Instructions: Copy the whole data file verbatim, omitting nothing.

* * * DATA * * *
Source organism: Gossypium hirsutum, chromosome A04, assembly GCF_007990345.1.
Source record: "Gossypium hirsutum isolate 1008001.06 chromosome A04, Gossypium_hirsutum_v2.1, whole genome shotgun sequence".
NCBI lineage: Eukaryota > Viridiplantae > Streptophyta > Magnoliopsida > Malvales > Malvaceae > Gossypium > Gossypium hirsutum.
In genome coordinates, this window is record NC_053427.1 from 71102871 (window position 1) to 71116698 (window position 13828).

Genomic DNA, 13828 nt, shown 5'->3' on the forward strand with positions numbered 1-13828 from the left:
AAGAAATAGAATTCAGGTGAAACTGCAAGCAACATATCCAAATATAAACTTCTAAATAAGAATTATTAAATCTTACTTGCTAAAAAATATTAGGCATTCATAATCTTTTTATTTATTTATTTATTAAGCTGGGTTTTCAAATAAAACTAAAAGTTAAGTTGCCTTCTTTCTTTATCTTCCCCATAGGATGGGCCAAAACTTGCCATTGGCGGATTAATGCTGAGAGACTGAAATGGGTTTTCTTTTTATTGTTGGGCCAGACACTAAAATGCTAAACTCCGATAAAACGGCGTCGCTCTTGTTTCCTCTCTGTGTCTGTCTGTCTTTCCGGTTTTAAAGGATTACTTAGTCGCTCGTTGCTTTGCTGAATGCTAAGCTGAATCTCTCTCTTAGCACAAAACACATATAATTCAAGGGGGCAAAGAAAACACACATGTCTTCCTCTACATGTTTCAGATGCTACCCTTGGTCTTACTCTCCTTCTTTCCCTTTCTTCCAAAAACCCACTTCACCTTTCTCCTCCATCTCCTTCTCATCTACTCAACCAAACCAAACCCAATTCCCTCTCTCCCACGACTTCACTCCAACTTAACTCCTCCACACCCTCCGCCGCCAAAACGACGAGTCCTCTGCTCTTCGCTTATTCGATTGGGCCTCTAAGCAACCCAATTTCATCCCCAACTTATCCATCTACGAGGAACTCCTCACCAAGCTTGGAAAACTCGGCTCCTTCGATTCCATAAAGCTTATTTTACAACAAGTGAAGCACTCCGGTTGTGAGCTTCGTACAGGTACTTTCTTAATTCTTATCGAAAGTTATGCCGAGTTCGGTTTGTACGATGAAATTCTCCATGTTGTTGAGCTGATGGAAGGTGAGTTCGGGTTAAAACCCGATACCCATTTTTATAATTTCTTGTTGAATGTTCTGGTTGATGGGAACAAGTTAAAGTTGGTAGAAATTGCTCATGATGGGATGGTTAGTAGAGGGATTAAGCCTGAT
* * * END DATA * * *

Source organism: Gossypium hirsutum, chromosome A04, assembly GCF_007990345.1.
Source record: "Gossypium hirsutum isolate 1008001.06 chromosome A04, Gossypium_hirsutum_v2.1, whole genome shotgun sequence".
NCBI lineage: Eukaryota > Viridiplantae > Streptophyta > Magnoliopsida > Malvales > Malvaceae > Gossypium > Gossypium hirsutum.
In genome coordinates, this window is record NC_053427.1 from 71102871 (window position 1) to 71116698 (window position 13828).

Genomic DNA, 13828 nt, shown 5'->3' on the forward strand with positions numbered 1-13828 from the left:
AAGAAATAGAATTCAGGTGAAACTGCAAGCAACATATCCAAATATAAACTTCTAAATAAGAATTATTAAATCTTACTTGCTAAAAAATATTAGGCATTCATAATCTTTTTATTTATTTATTTATTAAGCTGGGTTTTCAAATAAAACTAAAAGTTAAGTTGCCTTCTTTCTTTATCTTCCCCATAGGATGGGCCAAAACTTGCCATTGGCGGATTAATGCTGAGAGACTGAAATGGGTTTTCTTTTTATTGTTGGGCCAGACACTAAAATGCTAAACTCCGATAAAACGGCGTCGCTCTTGTTTCCTCTCTGTGTCTGTCTGTCTTTCCGGTTTTAAAGGATTACTTAGTCGCTCGTTGCTTTGCTGAATGCTAAGCTGAATCTCTCTCTTAGCACAAAACACATATAATTCAAGGGGGCAAAGAAAACACACATGTCTTCCTCTACATGTTTCAGATGCTACCCTTGGTCTTACTCTCCTTCTTTCCCTTTCTTCCAAAAACCCACTTCACCTTTCTCCTCCATCTCCTTCTCATCTACTCAACCAAACCAAACCCAATTCCCTCTCTCCCACGACTTCACTCCAACTTAACTCCTCCACACCCTCCGCCGCCAAAACGACGAGTCCTCTGCTCTTCGCTTATTCGATTGGGCCTCTAAGCAACCCAATTTCATCCCCAACTTATCCATCTACGAGGAACTCCTCACCAAGCTTGGAAAACTCGGCTCCTTCGATTCCATAAAGCTTATTTTACAACAAGTGAAGCACTCCGGTTGTGAGCTTCGTACAGGTACTTTCTTAATTCTTATCGAAAGTTATGCCGAGTTCGGTTTGTACGATGAAATTCTCCATGTTGTTGAGCTGATGGAAGGTGAGTTCGGGTTAAAACCCGATACCCATTTTTATAATTTCTTGTTGAATGTTCTGGTTGATGGGAACAAGTTAAAGTTGGTAGAAATTGCTCATGATGGGATGGTTAGTAGAGGGATTAAGCCTGAT